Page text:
• ashok sai

    Be careful when picking up something from the garbage it may be a grenade, clean the society from terrorists first, rest will automatically taken care.Recommend

  • Usama Zafar

    And when the same Pakistanis who threw the chocolate and juice box will go abroad, they will not dare to do such thing!! Thats the worst part!!Recommend

  • Asif Kabani

    Dear Shirin

    Good to read your article, Keep it up.

    Send me your updates where are you working now days.

    My email is [email protected]

    RegardsRecommend

  • Maleeha Shah

    Some thought! Way to go! Recommend

  • Humaira

    Well thought out and very well written piece. Shirin has taken the initiative and I second that; it is us who are responsible for the mess around us. It is time to wake up and put our act together and start working towards change.Recommend

  • Shamaila

    I agree 100%. It’s our country and our home, if we will not take care of it how can we expect others to respect us and help us take care of our home land. Instead of waiting for others to do it we must take an intititive and i’m sure others will do it too or at least won’t throw garbage on roads/parks etc. next time. Well written and great message:)Recommend

  • F.K

    If everyone would do their own little bit in Pakistan there
    would be no trash no issues and no one hungry either.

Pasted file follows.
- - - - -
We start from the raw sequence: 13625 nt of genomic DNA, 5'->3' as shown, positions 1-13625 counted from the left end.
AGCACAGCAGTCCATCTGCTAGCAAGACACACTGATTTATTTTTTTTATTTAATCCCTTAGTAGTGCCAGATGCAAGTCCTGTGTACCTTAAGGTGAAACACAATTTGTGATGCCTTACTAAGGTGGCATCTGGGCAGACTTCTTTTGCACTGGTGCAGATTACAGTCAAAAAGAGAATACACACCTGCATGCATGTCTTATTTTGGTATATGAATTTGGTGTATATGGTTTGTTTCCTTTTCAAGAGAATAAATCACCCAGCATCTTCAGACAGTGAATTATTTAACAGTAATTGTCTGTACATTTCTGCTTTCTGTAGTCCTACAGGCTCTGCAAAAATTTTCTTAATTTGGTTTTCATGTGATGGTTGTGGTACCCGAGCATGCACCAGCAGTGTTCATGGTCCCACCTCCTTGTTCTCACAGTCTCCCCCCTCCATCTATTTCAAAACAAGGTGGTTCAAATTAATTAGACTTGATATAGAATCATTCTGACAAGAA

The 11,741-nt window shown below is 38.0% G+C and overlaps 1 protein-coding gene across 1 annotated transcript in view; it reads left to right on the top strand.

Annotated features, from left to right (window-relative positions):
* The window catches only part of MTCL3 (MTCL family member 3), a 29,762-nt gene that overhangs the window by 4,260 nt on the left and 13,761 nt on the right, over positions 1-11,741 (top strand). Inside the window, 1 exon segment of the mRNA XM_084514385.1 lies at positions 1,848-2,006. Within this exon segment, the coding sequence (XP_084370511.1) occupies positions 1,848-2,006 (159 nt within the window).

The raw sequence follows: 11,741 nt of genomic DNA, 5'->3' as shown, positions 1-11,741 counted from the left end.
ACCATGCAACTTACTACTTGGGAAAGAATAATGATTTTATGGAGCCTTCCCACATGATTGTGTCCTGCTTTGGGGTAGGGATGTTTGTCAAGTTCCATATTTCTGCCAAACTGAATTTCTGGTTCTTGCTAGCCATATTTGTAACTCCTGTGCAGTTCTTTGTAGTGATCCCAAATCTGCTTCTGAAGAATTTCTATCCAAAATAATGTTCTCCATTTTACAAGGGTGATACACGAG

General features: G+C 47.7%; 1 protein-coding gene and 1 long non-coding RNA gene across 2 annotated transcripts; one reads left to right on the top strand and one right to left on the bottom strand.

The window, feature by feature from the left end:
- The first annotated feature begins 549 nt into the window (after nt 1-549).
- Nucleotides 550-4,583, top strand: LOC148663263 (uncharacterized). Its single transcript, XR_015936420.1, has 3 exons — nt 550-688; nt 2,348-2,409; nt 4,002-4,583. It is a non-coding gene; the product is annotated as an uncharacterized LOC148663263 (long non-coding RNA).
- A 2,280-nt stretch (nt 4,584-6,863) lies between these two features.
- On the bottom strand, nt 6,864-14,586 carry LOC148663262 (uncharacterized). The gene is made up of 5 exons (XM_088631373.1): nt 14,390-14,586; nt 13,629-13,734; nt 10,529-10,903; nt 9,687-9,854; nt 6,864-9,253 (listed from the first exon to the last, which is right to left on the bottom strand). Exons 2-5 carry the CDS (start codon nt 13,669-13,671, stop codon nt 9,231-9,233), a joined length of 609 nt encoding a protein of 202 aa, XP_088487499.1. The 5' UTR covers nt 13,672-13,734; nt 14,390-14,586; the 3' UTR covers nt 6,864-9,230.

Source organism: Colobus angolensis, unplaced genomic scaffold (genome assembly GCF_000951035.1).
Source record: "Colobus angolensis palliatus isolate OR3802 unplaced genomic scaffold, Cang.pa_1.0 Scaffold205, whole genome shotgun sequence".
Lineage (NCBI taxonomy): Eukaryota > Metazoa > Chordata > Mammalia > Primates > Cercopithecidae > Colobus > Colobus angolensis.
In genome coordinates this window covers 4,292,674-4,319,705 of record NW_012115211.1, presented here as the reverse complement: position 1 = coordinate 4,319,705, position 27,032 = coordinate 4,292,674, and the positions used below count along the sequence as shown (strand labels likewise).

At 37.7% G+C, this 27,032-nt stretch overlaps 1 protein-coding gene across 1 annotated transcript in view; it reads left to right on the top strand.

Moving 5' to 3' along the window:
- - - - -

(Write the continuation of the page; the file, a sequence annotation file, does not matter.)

would have been heartening if someone lent a hand to you two
    but all in good time I suppose!! very well articulated. :) look forward to more Recommend

  • Humaira

    @Hafsa Farooq Maan:

    I agree with you that any change process requires understanding the social behavior. This is particularly important in the privates sphere of individuals and households (outside the domain of environmental activism and social corporate responsibly). There are multiple factors that influence attitudes and beliefs that lead to environmentally significant behavior. People usually relate to a problem in a context and respond according to the level of threat to their well being. This awareness can be triggered in a number of ways, and the media role is very important here, specially in Pakistan’s context, where education and awareness levels are very low. Recommend

  • Hira Hur

    Thoroughly enjoyed reading!Recommend

  • cyra

    short and sweet…very interesting read Shirin..:)Recommend

  • Kashif

    @ Hafsa Farooq Maan

    I agree with you totally. We have not tried to implement what the west had done years ago..”fine” and “Danda” on littering. Unless there is a deterrent, some people dont have the capacity to understand. It all boils down to lack of education and care for others and our environment. Nowadays, you can’t even ask a guy to pick up his trash or litter, he’ll ask you to mind your business or come for a fist fight.
    The other similar change that we adopted from the West and had a positive effect to some extent is the Strict fine imposition by the Trafffic police.
    This really needs to be kept in one of the topmost agenda. What is there to lose?Recommend

  • Saman

    Good one Shirin, look forward to reading more!Recommend